Fortunately, all the budget 3D printers on our lineup provide free proprietary or recommend open-source software for use with your printer, but some programs are easier to use than others. Most proprietary programs and the open-source program Cura have specialized controls and allow you to change temperature, modify files and perform other tasks according to the connected printer's specifications.

Wireless printing also is a major convenience when connecting your printer to your computer. Wi-Fi 3D printers are few and far between, so it's rare that the New Matter Mod-t, Dremel Idea Builder and XYZprinting da Vinci Pro all support Wi-Fi. Other budget 3D printers on our lineup support SD card or partial tethered printing. With partial tethering, your printer must be connected to your computer via USB cable only until the printer begins extruding the first layers of your model, at which point you can disconnect.

Budget 3D Printers: Our Verdict & Recommendations

Best for your money and best for quality prints, the XYZprinting da Vinci Pro is our Gold Award winner and the best inexpensive 3D printer. The da Vinci Pro has features found on more expensive printers, such as Wi-Fi printing, PLA and ABS compatibility, an onboard screen, and a heated platform, but for a much more affordable price. Since you have plenty of filament options with this 3D printer, you can keep costs low without compromising quality.

Our Silver Award winner is the Dremel Idea Builder, and it earns this honor because of its excellent print quality, easy-to-use interface and wireless printing. Although you can’t print with ABS, we found that the models printed with the Dremel had the best quality in our tests. The onboard screen and choice between Wi-Fi, removable device or USB tethered printing make the Dremel perfect for any workspace, classroom and skill level.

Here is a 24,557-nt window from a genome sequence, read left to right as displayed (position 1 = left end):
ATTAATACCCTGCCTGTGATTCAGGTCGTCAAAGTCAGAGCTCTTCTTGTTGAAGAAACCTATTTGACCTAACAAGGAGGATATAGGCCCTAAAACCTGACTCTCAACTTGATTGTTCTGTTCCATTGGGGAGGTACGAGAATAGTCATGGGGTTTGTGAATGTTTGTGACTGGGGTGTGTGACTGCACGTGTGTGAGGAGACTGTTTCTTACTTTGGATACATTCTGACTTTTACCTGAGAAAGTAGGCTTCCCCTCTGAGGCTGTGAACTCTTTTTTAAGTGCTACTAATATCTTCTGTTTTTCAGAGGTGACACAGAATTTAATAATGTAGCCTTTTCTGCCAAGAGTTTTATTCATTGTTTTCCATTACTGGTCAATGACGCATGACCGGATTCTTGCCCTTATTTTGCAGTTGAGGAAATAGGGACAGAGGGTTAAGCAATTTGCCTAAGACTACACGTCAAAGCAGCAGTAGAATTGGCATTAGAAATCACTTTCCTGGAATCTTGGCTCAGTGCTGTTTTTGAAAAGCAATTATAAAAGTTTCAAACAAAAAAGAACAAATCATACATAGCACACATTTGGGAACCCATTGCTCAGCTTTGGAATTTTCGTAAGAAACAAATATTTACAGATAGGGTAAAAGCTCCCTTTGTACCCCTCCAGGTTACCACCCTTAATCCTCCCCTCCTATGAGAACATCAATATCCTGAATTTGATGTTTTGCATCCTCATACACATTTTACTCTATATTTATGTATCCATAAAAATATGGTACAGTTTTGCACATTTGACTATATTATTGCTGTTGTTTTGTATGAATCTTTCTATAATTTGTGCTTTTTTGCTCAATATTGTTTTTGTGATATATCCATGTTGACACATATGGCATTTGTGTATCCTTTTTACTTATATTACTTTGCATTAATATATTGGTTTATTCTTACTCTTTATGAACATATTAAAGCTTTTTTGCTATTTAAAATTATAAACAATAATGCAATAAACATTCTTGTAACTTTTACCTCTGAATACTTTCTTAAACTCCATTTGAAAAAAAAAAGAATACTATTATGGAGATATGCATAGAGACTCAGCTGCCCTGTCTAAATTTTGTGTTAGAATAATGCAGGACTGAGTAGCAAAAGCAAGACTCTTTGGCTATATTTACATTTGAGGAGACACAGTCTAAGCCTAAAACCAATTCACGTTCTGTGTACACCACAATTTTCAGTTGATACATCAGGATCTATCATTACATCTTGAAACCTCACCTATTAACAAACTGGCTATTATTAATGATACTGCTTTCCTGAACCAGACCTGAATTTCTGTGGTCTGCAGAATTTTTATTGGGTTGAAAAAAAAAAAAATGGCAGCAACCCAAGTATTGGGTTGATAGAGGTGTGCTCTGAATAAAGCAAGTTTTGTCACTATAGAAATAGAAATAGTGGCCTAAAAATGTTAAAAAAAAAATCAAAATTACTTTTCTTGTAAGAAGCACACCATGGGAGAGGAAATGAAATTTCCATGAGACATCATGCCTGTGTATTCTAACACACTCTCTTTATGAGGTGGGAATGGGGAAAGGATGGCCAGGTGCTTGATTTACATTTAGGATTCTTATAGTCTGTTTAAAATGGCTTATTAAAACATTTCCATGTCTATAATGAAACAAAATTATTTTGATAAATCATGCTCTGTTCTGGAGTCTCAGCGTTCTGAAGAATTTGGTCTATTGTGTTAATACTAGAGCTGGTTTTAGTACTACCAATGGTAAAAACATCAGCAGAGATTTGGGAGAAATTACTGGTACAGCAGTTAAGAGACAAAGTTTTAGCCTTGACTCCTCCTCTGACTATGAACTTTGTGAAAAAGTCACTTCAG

The 3D R1 +Plus is our Bronze Award winner for its unique design and topnotch print quality. With a very large print capacity and high-quality standard, this machine is a great choice for any type of project. While it may require more maintenance than other machines, its glass print plate is easy to clean. Easy software, microSD card printing and auto leveling make this budget option one of the best.

If you're looking for an even more budget-friendly 3D printer, the XYZprinting da Vinci Jr. is a smaller, more affordable choice. The extremely low price point coupled with very inexpensive filament cartridges helps ease you into 3D printing at home, school or work.

Don't let high prices keep you from getting into 3D printing technology. All of the printers on our lineup are inexpensive, easy to use and pay for themselves with the hundreds of custom models you can create.